Private banks are making hiring mistakes by not testing the strength of client relationships – here are seven questions they should be asking

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This article first appeared on our Singapore site.

Hiring good relationship managers in private banking is becoming increasingly an art rather than a science. Private banks that rely on conventional recruitment techniques are finding that their strategies are yielding less-than-desired outcomes.

The typical way of doing things

The conventional method involves engaging with industry contacts to find a private banker who is garnering positive feedback from clients and colleagues. An in-house HR representative or an external headhunter will then make contact. The latter is usually preferred because outright poaching may not go down well with a competitor and could generate legal disputes.

Headhunter or not, the next stage involves assessing the suitability of the candidate, which typically starts with an initial discussion about client coverage, AUM and revenues, and strategy for the next one to three years. The business plan is highly relied upon to document these factors.

Some banks go a step further by involving the candidate in role plays with senior management, and by utilizing psychometric tools to suss out his/her "character."

If the candidate passes the rounds of interviews and tests, both parties discuss terms of engagement. The bank will reiterate the targets and seniority level of the hire, and the candidate will reemphasize his/her ability to meet those objectives. Once they reach an agreement, a job offer is made.

It’s not working out too well

If the above technique sounds too easy; it usually is. Many private banks in Asia are now questioning the quality of some of their new recruits. Cost-income ratios have risen rapidly, while AUM and revenue targets haven’t always been hit.

Firms are therefore seeing several pitfalls in the conventional hiring approach. Most importantly, it neglects client relationships. Although some aspects of relationships are discussed in interviews and during business-plan reviews, little effort is spent ascertaining their strength.

Business plan numbers are only projections, which can be difficult to verify. An experienced candidate knows the right buttons to push during interviews and role plays, and can easily breeze through psychometric tests to land an offer. Ascertaining the strength of client relationships involves asking different questions altogether, as we shall see below.

The most successful private bankers usually have good connections with wealthy families. Possibly by virtue of their own family background, professional exposure and personal interests, they strike an intimate chord with high-net-worth individuals. Close connections and high confidence levels are what make wealthy people "follow" a particular relationship manager. They feel unsure about handling their own finances without the expertise of such a guardian.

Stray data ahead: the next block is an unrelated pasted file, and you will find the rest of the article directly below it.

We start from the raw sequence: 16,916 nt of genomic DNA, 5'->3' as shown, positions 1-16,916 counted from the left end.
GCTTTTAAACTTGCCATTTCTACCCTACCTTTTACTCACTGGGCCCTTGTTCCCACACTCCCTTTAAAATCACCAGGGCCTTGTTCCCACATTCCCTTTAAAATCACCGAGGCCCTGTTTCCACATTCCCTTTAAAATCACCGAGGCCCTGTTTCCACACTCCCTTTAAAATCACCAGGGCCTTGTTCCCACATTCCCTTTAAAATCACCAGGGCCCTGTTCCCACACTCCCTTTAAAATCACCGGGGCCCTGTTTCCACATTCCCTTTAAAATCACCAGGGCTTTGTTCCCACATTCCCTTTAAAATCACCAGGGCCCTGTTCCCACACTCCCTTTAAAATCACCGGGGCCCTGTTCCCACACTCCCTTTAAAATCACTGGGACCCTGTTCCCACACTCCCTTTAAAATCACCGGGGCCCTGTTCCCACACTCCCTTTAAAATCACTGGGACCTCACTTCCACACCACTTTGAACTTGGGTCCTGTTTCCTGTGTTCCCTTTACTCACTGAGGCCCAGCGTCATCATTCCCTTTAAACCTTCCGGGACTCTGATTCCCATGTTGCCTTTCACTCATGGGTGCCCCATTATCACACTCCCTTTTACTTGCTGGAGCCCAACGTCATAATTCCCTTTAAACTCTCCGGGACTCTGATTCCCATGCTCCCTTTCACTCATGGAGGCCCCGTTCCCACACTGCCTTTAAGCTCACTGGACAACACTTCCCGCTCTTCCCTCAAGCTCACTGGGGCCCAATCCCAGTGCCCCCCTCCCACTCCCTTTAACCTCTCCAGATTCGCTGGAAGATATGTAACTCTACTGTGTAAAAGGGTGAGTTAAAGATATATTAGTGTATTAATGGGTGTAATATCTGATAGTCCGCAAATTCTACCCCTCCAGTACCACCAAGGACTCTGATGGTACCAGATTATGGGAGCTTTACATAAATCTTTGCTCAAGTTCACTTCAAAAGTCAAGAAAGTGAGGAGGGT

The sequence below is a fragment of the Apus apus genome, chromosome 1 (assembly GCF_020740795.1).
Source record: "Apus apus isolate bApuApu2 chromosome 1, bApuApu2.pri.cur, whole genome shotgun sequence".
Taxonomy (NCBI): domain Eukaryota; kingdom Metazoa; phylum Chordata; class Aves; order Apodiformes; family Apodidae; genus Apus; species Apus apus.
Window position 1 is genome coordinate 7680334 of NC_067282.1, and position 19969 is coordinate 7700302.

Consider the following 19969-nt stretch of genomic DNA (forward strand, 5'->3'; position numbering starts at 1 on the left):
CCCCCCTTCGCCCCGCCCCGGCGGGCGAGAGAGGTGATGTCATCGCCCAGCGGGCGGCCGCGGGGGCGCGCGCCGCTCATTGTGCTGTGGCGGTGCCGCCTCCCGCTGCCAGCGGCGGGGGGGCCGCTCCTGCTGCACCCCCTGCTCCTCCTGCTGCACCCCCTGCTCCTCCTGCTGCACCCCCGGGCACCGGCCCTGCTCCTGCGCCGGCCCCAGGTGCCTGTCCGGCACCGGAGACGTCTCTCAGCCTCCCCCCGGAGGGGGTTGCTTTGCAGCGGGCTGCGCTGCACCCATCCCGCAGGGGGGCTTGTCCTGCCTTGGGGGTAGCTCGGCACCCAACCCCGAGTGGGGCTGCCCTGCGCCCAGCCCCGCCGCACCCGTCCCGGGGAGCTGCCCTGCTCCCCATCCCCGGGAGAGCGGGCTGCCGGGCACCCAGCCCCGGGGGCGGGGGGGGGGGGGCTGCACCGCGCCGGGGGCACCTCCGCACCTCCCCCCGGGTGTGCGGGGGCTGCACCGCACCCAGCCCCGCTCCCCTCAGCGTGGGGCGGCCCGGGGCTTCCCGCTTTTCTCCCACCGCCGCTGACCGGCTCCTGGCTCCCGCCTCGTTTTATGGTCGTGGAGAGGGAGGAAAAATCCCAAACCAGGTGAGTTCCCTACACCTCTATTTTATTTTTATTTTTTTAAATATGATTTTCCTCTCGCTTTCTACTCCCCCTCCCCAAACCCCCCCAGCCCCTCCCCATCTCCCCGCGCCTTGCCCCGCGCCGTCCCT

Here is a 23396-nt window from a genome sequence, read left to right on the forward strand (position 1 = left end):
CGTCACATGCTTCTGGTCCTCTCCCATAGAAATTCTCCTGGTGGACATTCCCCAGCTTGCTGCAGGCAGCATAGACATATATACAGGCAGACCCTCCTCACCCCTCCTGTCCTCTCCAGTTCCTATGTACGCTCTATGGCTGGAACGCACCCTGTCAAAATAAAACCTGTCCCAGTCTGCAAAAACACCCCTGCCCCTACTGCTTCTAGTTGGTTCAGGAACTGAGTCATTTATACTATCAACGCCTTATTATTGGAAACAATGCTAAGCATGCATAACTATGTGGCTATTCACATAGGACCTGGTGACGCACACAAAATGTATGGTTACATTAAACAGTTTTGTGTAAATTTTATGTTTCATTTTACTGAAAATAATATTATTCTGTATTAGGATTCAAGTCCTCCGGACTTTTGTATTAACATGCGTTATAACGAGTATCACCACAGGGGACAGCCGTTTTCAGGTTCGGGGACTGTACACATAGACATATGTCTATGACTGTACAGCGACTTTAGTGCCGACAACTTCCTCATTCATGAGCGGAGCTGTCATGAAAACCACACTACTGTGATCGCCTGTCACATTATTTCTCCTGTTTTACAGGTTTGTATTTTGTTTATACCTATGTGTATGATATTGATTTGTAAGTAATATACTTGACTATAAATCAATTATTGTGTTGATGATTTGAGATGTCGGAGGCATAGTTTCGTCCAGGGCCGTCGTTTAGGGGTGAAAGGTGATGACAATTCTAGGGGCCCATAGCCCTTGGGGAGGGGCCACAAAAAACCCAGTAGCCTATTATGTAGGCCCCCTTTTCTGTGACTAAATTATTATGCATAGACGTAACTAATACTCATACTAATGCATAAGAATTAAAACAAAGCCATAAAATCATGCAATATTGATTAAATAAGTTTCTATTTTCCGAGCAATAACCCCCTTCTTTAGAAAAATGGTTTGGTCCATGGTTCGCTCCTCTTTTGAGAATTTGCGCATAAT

Strength tests

Rather than relying on conventional recruitment, private banks should put relationships back into relationship managers. They should ask several critical questions in their selection process which would help determine how strong the banker’s client relationships really are.

1) Is the banker connected to the client or client’s circle of influence in any way?

2) How long has the banker known the client, and under what circumstances?

3) In what capacity has the banker worked with the client, and what are some positive and negative outcomes arising from this? Is the banker able to freely articulate the positive ones and proactively manage the negative ones?

4) Besides numbers, what is the other single factor that the banker can rely upon to bring his/her clients to the new bank?

5) Besides hard financial knowledge, what does the banker know about his/her clients’ family backgrounds, friends, interests, habits, lifestyles, etc.?

6) How effectively can the banker articulate wealth management solutions to his top three clients, with an emphasis on the unique needs of each? This type of case study is always much more effective than a random, generic role play.

7) Is the banker naturally confident and positive about his/her relationships? Or is there some unease or lack of confidence?

Bankers should enjoy it too

An important observation from asking the above questions is whether the banker is happy to have finally found a firm that doesn’t just focus on AUM and revenues, but on the strength of relationships. Truly successful private bankers know they are real rainmakers – not people who are merely good at aceing job interviews.

The above questions can be tough to ask and finding the right answers can be even harder. But instead of risking another wrong hire and wondering how to manage a non-performer, private banks could take active steps to manage their selection process, rather than relying on conventional wisdom, or leaving it in the hands of an inexperienced recruiter.

John Koh is managing director of WMRC Private Ltd (Wealth Management Resource Center).

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